Asheville remembers Thomas Wolfe

Katie Bloomer
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Photo by Katie Bloomer
David Rayburn, a historic interpreter at the Thomas Wolfe Memorial, helps preserve the infamous writer’s childhood home, the Old Kentucky Home boardinghouse.

An angel stands guard over the visitors of Pack Square in downtown Asheville. It stands just outside the north entrance of the Asheville Art Museum, a monument clothed in bronze and humility, the head downcast and the right arm raised. There lies beneath the feet a plaque which states:
“Whereon the pillars of this earth are founded, towards which the conscience of the world is tending—a wind is rising, and the rivers flow.”
These were some of the final words of Asheville local Thomas Wolfe, originally written and published in a short story only a few months before his death in 1938 and editorially included in his posthumous novel “You Can’t Go Home Again.”
“Wolfe was a giant of literature in the mid-20th century,” said Tom Muir, the historical site manager at the Thomas Wolfe Memorial. “He is still today considered by many to be North Carolina’s most famous author.”
The Thomas Wolfe Memorial Angel stands in the same spot as his father’s old monument shop and less than half a mile down the street from his childhood home, the Old Kentucky Home boarding house. The boarding house now stands as the Thomas Wolfe Memorial, a state historic site with guided tours of the old house and a small museum and theater in the visitor center. 
At the Preservation Society of Asheville and Buncombe County, Executive Director Jessie Landl said historical preservation, in the past, mostly focused on places which were either architecturally unique or attached to a specific person or event.
“Now we are talking a lot more about the cultural importance of places that are perhaps less grand but have cultural significance to a community,” Landl said. “I think that broadens our vision of what preservation is.”
Asheville redefines historical preservation
Thomas Wolfe represents only one small part of Asheville’s rich historical culture. Landl and her coworkers at the PSABC work tirelessly to ensure the preservation of some of the county’s oldest structures.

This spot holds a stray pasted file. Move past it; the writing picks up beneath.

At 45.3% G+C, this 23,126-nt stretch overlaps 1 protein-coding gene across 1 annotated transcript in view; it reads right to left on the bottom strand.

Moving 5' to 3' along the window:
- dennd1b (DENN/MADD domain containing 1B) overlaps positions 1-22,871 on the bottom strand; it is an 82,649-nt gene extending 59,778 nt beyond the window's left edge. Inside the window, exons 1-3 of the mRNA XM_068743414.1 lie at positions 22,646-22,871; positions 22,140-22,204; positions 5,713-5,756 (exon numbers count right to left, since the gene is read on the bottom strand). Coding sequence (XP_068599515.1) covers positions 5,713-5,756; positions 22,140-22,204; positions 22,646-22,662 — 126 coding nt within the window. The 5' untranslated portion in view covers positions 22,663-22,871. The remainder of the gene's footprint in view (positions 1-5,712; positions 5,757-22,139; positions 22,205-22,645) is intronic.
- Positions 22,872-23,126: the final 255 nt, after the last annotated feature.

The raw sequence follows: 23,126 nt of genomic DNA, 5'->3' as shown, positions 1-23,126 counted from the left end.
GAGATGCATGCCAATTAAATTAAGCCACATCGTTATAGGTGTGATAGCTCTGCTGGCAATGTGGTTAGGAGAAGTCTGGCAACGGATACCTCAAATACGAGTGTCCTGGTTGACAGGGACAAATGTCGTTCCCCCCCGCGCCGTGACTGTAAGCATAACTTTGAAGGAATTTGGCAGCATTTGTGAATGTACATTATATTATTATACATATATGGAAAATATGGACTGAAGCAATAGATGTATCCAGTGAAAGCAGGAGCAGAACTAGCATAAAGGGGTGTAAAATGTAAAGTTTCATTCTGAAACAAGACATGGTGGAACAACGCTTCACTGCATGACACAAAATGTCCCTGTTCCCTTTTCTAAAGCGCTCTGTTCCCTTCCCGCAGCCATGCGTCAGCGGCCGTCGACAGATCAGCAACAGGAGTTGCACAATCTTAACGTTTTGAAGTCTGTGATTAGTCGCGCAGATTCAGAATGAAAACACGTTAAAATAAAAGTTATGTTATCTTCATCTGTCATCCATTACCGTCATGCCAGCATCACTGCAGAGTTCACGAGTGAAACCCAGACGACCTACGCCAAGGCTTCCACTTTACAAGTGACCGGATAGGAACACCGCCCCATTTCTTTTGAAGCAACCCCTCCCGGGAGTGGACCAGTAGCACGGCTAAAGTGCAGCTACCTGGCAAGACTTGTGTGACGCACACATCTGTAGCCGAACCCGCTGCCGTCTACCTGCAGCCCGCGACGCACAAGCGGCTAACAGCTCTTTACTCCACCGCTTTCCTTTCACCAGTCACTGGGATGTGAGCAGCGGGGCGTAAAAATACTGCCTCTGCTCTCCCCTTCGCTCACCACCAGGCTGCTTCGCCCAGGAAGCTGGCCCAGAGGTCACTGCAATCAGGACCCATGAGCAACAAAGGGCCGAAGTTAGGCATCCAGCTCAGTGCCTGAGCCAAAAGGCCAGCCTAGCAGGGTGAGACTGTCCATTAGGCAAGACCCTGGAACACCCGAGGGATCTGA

“I think one thing that I’ve always really liked about Asheville is how old the city feels,” said Wiley Cash, New York Times bestselling author of “A Land More Kind Than Home,” and alumni author-in-residence at UNC Asheville.
Cash, born and raised in Gastonia, said he found his true home in Asheville when he arrived at 18-years-old. Around the same time, Cash found within himself a growing interest in history.
“I probably know Asheville’s history better than I know any city that I’ve ever lived in because of that, because I really immersed myself in this place when I lived here,” Cash said.
Cash is not alone in his fondness for the city. According to the U.S. Census Bureau, between 2010 and 2019 Asheville’s population grew by 11.3% and Buncombe County’s population grew by 9.6%.
“Right now, part of what makes Asheville such a desirable place to come visit is our historic architecture,” Landl said.
Originally from Sanibel Island, Fla., Landl moved to Asheville roughly five years ago.
“We were looking for a place that had seasons,” Landl said. “My parents have a house outside of Asheville and so we’ve been coming here and we just gave it a try and stayed.”
Landl said her favorite thing about Asheville is the historic architecture, but she sees problems arising due to Asheville’s popularity.
“Because we’re such a desirable place to come visit and move to I’m a great example of that all these people are coming to town and we’re getting a ton of development pressure,” Landl said. “How does the city balance this thing that makes us so special our historic architecture with this need and desire for more housing and hotels and the whole deal?”
Some of the PSABC’s recent projects included the preservation of 12 residential homes on Charlotte Street in Asheville. Developers planned to replace the historic homes with 181 residential units, 50,000 square feet of commercial space and a five-story parking garage.
Another PSABC project includes the disassembly and safe storage of a reconstruction era freedman’s cabin known as the the Boyd-Boyd cabin in northwest Buncombe County.
“It was at a point where there was no other choice other than to let it go, so we feel like this was the best step at this time,” Landl said. “We’re just really proud that we were able to get it to the point that it’s at now, where it’s safe and protected and hopefully will have a future.”